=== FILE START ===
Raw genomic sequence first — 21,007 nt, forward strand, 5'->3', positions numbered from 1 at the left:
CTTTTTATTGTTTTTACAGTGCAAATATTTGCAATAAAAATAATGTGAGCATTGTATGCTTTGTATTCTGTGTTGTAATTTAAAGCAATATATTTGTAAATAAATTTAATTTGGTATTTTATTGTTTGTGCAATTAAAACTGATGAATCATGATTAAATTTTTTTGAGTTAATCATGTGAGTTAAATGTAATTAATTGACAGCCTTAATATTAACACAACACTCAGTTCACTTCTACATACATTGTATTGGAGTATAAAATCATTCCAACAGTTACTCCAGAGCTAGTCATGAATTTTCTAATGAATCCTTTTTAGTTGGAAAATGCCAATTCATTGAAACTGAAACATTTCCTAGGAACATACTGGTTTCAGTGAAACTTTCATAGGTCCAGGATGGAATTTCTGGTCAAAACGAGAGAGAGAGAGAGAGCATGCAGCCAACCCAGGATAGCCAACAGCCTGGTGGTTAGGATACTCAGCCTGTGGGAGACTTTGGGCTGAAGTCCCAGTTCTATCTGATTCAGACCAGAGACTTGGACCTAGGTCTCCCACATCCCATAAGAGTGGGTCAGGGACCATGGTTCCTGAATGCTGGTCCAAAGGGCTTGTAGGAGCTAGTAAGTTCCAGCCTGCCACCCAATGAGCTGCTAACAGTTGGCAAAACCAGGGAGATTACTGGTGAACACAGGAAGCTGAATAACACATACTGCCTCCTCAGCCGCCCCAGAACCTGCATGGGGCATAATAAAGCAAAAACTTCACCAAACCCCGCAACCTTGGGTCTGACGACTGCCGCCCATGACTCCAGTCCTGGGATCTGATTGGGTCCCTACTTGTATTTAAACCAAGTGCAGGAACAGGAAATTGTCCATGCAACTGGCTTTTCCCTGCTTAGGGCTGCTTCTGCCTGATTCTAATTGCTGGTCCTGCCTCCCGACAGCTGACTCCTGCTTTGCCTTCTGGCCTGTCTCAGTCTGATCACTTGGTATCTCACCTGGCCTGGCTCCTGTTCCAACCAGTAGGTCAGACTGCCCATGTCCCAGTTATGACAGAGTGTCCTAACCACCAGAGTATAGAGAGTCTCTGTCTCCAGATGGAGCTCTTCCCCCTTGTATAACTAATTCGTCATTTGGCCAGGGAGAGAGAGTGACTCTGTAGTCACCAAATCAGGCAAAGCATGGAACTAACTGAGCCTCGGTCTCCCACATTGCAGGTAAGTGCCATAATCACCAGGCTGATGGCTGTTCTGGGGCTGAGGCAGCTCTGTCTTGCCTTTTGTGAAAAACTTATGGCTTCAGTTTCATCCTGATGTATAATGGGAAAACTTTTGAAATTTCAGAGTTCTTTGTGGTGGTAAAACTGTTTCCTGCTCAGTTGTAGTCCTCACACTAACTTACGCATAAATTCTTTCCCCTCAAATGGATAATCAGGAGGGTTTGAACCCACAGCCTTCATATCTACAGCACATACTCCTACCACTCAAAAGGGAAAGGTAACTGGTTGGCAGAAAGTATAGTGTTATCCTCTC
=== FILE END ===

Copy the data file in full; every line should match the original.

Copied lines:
Raw genomic sequence first — 21,007 nt, forward strand, 5'->3', positions numbered from 1 at the left:
CTTTTTATTGTTTTTACAGTGCAAATATTTGCAATAAAAATAATGTGAGCATTGTATGCTTTGTATTCTGTGTTGTAATTTAAAGCAATATATTTGTAAATAAATTTAATTTGGTATTTTATTGTTTGTGCAATTAAAACTGATGAATCATGATTAAATTTTTTTGAGTTAATCATGTGAGTTAAATGTAATTAATTGACAGCCTTAATATTAACACAACACTCAGTTCACTTCTACATACATTGTATTGGAGTATAAAATCATTCCAACAGTTACTCCAGAGCTAGTCATGAATTTTCTAATGAATCCTTTTTAGTTGGAAAATGCCAATTCATTGAAACTGAAACATTTCCTAGGAACATACTGGTTTCAGTGAAACTTTCATAGGTCCAGGATGGAATTTCTGGTCAAAACGAGAGAGAGAGAGAGAGCATGCAGCCAACCCAGGATAGCCAACAGCCTGGTGGTTAGGATACTCAGCCTGTGGGAGACTTTGGGCTGAAGTCCCAGTTCTATCTGATTCAGACCAGAGACTTGGACCTAGGTCTCCCACATCCCATAAGAGTGGGTCAGGGACCATGGTTCCTGAATGCTGGTCCAAAGGGCTTGTAGGAGCTAGTAAGTTCCAGCCTGCCACCCAATGAGCTGCTAACAGTTGGCAAAACCAGGGAGATTACTGGTGAACACAGGAAGCTGAATAACACATACTGCCTCCTCAGCCGCCCCAGAACCTGCATGGGGCATAATAAAGCAAAAACTTCACCAAACCCCGCAACCTTGGGTCTGACGACTGCCGCCCATGACTCCAGTCCTGGGATCTGATTGGGTCCCTACTTGTATTTAAACCAAGTGCAGGAACAGGAAATTGTCCATGCAACTGGCTTTTCCCTGCTTAGGGCTGCTTCTGCCTGATTCTAATTGCTGGTCCTGCCTCCCGACAGCTGACTCCTGCTTTGCCTTCTGGCCTGTCTCAGTCTGATCACTTGGTATCTCACCTGGCCTGGCTCCTGTTCCAACCAGTAGGTCAGACTGCCCATGTCCCAGTTATGACAGAGTGTCCTAACCACCAGAGTATAGAGAGTCTCTGTCTCCAGATGGAGCTCTTCCCCCTTGTATAACTAATTCGTCATTTGGCCAGGGAGAGAGAGTGACTCTGTAGTCACCAAATCAGGCAAAGCATGGAACTAACTGAGCCTCGGTCTCCCACATTGCAGGTAAGTGCCATAATCACCAGGCTGATGGCTGTTCTGGGGCTGAGGCAGCTCTGTCTTGCCTTTTGTGAAAAACTTATGGCTTCAGTTTCATCCTGATGTATAATGGGAAAACTTTTGAAATTTCAGAGTTCTTTGTGGTGGTAAAACTGTTTCCTGCTCAGTTGTAGTCCTCACACTAACTTACGCATAAATTCTTTCCCCTCAAATGGATAATCAGGAGGGTTTGAACCCACAGCCTTCATATCTACAGCACATACTCCTACCACTCAAAAGGGAAAGGTAACTGGTTGGCAGAAAGTATAGTGTTATCCTCTC